Fortunately, Wi-Fi Sense does give the user the ability to customize their settings and to control the type of information provided to the network to which they are looking to connect. The catch: you have to know where to look and what to look for.

By default, Wi-Fi Sense is set to accept a public network’s Terms of Use on a user’s behalf. This feature will automatically provide additional information, such as a user’s full name, email address and/or phone number, to networks who require it at sign-in. This could potentially be problematic should a user attempt to login to a public network that is malicious, as Wi-Fi Sense will provide their personal information to spammers, hackers, or companies with invasive privacy policies. If the user decides to disable this in the Wi-Fi Settings menu of your computer or device, they can still choose to connect manually to a public network by entering the necessary additional information in their web browser.

Wi-Fi Sense also requires the user to be vigilant about the security of their personal information. The risk of sharing your passwords with your contacts is small, but it’s not nonexistent. Protecting your personal information is vital, no matter how secure Wi-Fi Sense is advertised to be. Theoretically, even though Wi-Fi Sense encrypts all passwords and information, an attacker could potentially gain access to a user’s network and passwords through Facebook, Skype, or Outlook. Therefore, it is important to only add trusted friends and contacts if a user chooses to use Wi-Fi Sense.

Making sure you understand this service and what information you can and cannot control is crucial if you are considering using Wi-Fi Sense. Large companies, like Microsoft, could be creating security risks or flaws for users with little risk on their end. To reiterate, it is imperative that you understand the way this service works before you allow it to collect your information and share it with your contacts.

How to Opt Out of Wi-Fi Sense

Although Wi-Fi Sense is enabled by default on Windows 10, the user has the ability to change settings or completely deactivate the feature altogether. If you’ve done the research or are convinced you do not wish to opt-in to Wi-Fi Sense, here are a few ways to ensure your network and information privacy.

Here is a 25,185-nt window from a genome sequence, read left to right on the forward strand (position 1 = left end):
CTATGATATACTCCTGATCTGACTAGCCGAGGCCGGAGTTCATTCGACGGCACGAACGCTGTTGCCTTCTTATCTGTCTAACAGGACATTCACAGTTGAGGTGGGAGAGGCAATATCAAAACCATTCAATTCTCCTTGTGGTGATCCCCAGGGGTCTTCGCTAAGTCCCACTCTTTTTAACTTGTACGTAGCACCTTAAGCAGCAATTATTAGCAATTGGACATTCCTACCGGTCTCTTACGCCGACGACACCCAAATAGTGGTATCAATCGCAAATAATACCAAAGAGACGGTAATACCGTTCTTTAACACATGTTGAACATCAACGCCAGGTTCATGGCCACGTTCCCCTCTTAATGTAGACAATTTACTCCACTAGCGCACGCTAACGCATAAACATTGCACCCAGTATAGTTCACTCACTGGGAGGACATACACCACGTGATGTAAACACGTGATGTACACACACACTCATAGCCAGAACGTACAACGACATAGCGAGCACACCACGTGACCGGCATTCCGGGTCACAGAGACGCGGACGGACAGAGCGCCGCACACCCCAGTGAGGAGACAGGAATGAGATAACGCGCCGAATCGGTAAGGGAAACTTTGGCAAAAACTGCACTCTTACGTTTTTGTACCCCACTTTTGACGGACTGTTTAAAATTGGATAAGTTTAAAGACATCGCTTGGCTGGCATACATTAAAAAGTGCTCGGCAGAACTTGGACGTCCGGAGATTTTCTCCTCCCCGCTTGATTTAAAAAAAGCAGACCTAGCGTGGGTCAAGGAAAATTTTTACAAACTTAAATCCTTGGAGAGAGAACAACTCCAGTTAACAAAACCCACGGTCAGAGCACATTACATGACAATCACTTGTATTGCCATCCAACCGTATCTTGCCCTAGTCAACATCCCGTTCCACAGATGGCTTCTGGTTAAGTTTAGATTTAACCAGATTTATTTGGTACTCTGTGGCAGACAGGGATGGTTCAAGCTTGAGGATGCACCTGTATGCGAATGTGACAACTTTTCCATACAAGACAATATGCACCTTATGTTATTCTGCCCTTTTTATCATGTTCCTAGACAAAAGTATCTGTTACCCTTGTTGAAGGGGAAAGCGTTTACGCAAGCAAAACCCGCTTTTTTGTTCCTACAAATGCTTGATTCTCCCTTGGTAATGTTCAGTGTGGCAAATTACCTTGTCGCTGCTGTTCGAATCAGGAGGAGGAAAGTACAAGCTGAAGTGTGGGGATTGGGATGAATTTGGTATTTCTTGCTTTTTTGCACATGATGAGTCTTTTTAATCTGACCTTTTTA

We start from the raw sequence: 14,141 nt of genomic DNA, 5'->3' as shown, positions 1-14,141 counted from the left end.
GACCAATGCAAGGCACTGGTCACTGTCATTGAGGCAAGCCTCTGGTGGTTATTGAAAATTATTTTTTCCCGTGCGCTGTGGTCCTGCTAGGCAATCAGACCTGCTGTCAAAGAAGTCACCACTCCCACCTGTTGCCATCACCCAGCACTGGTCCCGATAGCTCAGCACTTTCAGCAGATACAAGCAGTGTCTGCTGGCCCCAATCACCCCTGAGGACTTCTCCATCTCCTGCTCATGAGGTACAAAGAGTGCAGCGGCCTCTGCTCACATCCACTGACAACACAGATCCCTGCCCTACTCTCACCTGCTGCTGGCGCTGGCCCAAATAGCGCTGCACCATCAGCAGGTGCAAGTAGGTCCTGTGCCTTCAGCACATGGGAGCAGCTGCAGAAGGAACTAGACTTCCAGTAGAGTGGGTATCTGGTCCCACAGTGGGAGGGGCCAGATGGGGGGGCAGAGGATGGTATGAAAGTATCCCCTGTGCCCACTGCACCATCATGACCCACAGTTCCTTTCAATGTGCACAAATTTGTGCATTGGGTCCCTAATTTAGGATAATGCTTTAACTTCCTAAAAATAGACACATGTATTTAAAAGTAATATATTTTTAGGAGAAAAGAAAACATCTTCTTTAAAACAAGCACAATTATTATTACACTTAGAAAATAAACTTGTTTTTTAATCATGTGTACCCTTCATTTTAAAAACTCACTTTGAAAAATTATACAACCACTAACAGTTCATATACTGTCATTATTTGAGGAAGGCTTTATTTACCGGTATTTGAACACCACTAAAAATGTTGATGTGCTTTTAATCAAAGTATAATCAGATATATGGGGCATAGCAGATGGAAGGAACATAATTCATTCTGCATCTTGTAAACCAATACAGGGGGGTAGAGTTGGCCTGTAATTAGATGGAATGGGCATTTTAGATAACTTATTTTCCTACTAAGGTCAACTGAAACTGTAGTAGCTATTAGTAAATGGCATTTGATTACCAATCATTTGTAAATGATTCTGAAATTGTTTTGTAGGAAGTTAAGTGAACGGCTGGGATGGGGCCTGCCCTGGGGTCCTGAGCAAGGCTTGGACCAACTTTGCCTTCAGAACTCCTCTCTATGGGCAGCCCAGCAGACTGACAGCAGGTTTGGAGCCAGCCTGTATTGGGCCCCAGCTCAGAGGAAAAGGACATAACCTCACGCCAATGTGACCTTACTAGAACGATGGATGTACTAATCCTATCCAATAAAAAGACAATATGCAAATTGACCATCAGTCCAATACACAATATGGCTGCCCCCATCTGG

In the Wi-Fi settings menu (Settings App > Network & Internet > WiFi > Manage Wi-Fi Settings) make sure you have turned off/un-checked the following:

-Connect to suggested open hotspots
-Connect to networks shared by my contacts
-Outlook.com contacts
-Skype contacts
-Facebook friends

Additionally, you can rename your Wi-Fi network to include “_optout” at the end of your SSID (network name). For example, if your network is named “DCSNY”, changing your network name to “DCSNY_optout” would make your Wi-Fi network ineligible for sharing through Wi-Fi Sense.

Although this feature is handy for users who understand the security risks, the amount of time you’re saving is negligible. Manually entering your Wi-Fi passwords for guests or asking for a password from someone else’s shared network only takes minutes, if not seconds. Is putting your home or business network at risk worth the few moments you would save?

Wi-Fi Sense is only available for Windows 10/Windows Phone 8.1 users.
Wi-Fi Sense is not available in all countries or regions. Click here to find out whether the feature is compatible with your region/language.
For further information or if you have additional questions regarding Wi-Fi Sense, click here.